This result is typical of what I have found in other organizations and emphasizes the critical role that workplace systems and culture play in moving from simply conducting training activities to focusing on improved employee and organizational performance.
Training Transfer and Workplace Environment
In the past few years, workplace environment factors have received more attention from researchers investigating the "problem of training transfer". Current research indicates that the extent to which training is transferred back in the workplace is dependent on three variables:
individual participant attributes
training design and delivery
If you are a manager or trainer, you cannot do much about the first variable, except work to ensure that the people who genuinely need training are the only ones who attend. In addition, where appropriate, you could pre-qualify training program attendees. For example, you could bar people with low motivation or poor literacy skills.
However, if you do this you will need to proceed with great caution, as you may fall foul of anti-discrimination laws and in the end subvert the very goals you are trying to achieve. Consider the impact that preventing otherwise eligible participants from attending will have on other participants. Will they treat such actions as "unfair" or "harsh"? And if so, how will their desire to complete the program be affected and what will they tell others?
The second variable is about the quality of the training design and delivery. For training transfer to occur, the training methods need to be matched to the learning content, the training objectives and training participant preferences. Training also needs to progress from simple concepts and activities to the more complex, or from an overview to progressively more detailed treatment of the subject matter.
Training content must also be "chunked" appropriately to allow trainees to assimilate new material and to practice. Participants' preferred learning styles and modes of delivery also need to be taken into account. Without doubt, the quality of training design and delivery is critically important for achieving organizational outcomes.
However, it is the third factor, workplace climate, which accounts for a greater variation in training transfer than either of the other two factors. What is meant by workplace climate is the way in which members of an organization view and use the organization's structures, relationships, rules and history. Workplace climate has an observable dimension in the visible symbols and artifacts of the organization and behaviors of its members. Ceremonies, awards and managerial directives are examples of these. Workplace climate also has a non-observable dimension. Included here are the beliefs, desires and values of its members.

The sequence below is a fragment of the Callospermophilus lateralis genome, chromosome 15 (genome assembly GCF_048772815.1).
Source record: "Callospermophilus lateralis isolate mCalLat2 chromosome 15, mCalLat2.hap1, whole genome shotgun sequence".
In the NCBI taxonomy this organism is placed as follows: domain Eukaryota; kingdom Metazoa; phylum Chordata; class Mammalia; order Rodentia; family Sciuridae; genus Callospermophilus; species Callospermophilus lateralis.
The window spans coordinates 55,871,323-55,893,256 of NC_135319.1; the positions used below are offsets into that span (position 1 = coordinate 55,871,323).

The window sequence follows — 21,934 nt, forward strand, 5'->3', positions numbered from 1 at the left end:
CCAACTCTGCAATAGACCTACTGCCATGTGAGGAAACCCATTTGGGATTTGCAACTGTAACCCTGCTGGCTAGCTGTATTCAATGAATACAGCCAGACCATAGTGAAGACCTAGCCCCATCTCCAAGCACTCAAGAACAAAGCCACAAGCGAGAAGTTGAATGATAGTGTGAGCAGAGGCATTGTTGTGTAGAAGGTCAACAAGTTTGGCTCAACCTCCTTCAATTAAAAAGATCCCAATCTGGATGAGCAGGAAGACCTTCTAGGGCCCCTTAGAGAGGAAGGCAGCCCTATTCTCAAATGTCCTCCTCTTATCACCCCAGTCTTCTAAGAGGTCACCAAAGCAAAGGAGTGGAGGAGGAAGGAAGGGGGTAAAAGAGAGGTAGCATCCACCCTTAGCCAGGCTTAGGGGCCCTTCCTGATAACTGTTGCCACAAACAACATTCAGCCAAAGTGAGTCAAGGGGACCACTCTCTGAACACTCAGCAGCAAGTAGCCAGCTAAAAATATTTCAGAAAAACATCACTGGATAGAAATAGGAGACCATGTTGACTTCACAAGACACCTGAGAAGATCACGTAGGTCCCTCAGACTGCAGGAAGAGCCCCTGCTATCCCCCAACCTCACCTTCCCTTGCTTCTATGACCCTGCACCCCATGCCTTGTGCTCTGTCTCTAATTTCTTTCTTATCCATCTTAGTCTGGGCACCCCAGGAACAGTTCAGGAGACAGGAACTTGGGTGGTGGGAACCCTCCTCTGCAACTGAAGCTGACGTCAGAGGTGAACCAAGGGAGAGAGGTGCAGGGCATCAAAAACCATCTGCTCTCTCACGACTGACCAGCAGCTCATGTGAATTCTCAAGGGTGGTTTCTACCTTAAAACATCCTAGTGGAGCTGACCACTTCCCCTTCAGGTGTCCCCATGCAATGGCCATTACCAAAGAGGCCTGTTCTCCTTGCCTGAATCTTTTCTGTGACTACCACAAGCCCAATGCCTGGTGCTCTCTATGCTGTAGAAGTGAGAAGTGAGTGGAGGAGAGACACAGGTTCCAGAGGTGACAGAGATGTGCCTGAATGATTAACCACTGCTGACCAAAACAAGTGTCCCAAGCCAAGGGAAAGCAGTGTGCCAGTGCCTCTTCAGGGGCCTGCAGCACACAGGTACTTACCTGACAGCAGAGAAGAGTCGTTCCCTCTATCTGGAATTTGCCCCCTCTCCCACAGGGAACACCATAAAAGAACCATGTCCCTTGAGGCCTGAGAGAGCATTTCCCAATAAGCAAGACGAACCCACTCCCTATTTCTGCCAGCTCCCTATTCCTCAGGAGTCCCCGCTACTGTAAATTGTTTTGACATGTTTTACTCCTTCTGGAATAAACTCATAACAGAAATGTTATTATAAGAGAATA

Workplace Climate and Behavior Change
It is this workplace climate that provides the organizational context for training undertaken by employees. It is from where the training participant comes and to where they will return at the conclusion of the training. The upshot here is that what happens before and after the training event has a significant impact on the effectiveness of any training programs you implement.
How can workplace climate be so important for the success of your training program? I want to direct your attention for a moment to what it is you want as a result of the training that you conduct. We are all agreed that you want improved organizational outcomes. You may want more sales from your salespeople; you may want higher levels of innovation from your engineers; you may want less customer returns; or you may want faster time to market for new products.
How any of these improvements come about is by your people behaving differently back on the job. It is of no use having your training participants' heads filled with information if they can't remember it or can't apply it. And it's of no use being able to apply it if they don't want to apply it or are prevented from applying it by others in the organization.
The salient point from my studies of training transfer and workplace performance is that training participant attitudes and abilities are important, along with good training design and delivery. However, it's what happens in the participant's workplace before and after training that most influences whether they will apply the learning on the job. And isn't changing workplace behavior through skill application what workplace training is all about?
The above is a condensed adaptation from Leslie Allan's book, From Training to Enhanced Workplace Performance.
Leslie Allan is Managing Director of Business Performance Pty Ltd; a management consulting firm specializing in people and process capability. He has been assisting organizations for over 20 years, contributing in various roles as project manager, consultant and trainer for organizations large and small.
He is also the author of five books on training and change management and is the creator of various training tools and templates. Leslie is a member of the Australian Institute of Management and the Quality Society of Australasia. He is also a member of the Divisional Council of the Victorian Division of the Australian Institute of Training and Development (AITD). Leslie may be contacted by email at email@example.com
Find out more about how to improve transfer of training and affect real behavior change in the workplace. Check out Leslie Allan's comprehensive guide and workbook on improving workplace performance through training. Visit the From Training to Enhanced Workplace Performance information portal to find out how to download the free Introductory Chapter and start using Leslie's comprehensive employee performance guide and toolkit today.